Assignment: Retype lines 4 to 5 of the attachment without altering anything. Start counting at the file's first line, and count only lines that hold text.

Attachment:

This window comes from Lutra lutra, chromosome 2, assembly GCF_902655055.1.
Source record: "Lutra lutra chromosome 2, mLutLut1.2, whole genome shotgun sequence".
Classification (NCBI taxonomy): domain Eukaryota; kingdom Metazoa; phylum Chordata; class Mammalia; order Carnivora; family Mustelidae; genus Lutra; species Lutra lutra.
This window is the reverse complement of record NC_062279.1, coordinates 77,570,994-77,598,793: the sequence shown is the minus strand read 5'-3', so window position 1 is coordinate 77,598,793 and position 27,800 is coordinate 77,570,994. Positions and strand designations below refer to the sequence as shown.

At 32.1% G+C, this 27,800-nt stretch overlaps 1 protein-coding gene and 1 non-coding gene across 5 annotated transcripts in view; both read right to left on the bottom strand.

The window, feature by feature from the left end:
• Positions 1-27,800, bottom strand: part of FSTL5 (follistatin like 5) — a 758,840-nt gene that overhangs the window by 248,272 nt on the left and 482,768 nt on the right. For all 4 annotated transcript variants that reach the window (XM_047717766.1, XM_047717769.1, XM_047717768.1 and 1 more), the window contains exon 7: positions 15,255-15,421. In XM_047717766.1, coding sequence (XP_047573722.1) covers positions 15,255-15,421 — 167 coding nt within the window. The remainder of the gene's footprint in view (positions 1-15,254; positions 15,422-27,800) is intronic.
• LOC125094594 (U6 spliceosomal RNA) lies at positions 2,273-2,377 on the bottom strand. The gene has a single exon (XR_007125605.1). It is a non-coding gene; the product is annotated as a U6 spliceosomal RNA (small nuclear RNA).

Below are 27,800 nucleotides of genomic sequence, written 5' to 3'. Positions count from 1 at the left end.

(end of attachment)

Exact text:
This window is the reverse complement of record NC_062279.1, coordinates 77,570,994-77,598,793: the sequence shown is the minus strand read 5'-3', so window position 1 is coordinate 77,598,793 and position 27,800 is coordinate 77,570,994. Positions and strand designations below refer to the sequence as shown.

At 32.1% G+C, this 27,800-nt stretch overlaps 1 protein-coding gene and 1 non-coding gene across 5 annotated transcripts in view; both read right to left on the bottom strand.